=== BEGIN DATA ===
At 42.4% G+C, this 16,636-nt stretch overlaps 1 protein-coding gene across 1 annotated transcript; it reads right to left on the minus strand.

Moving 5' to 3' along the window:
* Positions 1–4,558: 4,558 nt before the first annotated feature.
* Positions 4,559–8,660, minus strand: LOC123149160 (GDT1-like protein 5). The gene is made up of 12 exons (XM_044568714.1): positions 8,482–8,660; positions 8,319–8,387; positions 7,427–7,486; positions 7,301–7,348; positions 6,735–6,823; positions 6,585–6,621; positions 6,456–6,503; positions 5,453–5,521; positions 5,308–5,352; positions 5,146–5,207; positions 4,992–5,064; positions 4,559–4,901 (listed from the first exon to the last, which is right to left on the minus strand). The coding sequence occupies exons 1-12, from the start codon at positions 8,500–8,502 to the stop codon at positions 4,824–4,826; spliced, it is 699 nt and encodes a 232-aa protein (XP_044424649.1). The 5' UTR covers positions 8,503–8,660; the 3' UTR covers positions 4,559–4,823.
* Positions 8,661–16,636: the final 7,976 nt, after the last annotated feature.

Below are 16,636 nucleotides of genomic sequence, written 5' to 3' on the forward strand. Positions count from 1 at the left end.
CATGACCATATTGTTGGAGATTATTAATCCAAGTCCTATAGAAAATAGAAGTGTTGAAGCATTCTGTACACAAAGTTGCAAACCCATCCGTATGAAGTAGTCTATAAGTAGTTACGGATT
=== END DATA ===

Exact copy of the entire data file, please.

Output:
At 42.4% G+C, this 16,636-nt stretch overlaps 1 protein-coding gene across 1 annotated transcript; it reads right to left on the minus strand.

Moving 5' to 3' along the window:
* Positions 1–4,558: 4,558 nt before the first annotated feature.
* Positions 4,559–8,660, minus strand: LOC123149160 (GDT1-like protein 5). The gene is made up of 12 exons (XM_044568714.1): positions 8,482–8,660; positions 8,319–8,387; positions 7,427–7,486; positions 7,301–7,348; positions 6,735–6,823; positions 6,585–6,621; positions 6,456–6,503; positions 5,453–5,521; positions 5,308–5,352; positions 5,146–5,207; positions 4,992–5,064; positions 4,559–4,901 (listed from the first exon to the last, which is right to left on the minus strand). The coding sequence occupies exons 1-12, from the start codon at positions 8,500–8,502 to the stop codon at positions 4,824–4,826; spliced, it is 699 nt and encodes a 232-aa protein (XP_044424649.1). The 5' UTR covers positions 8,503–8,660; the 3' UTR covers positions 4,559–4,823.
* Positions 8,661–16,636: the final 7,976 nt, after the last annotated feature.

Below are 16,636 nucleotides of genomic sequence, written 5' to 3' on the forward strand. Positions count from 1 at the left end.
CATGACCATATTGTTGGAGATTATTAATCCAAGTCCTATAGAAAATAGAAGTGTTGAAGCATTCTGTACACAAAGTTGCAAACCCATCCGTATGAAGTAGTCTATAAGTAGTTACGGATT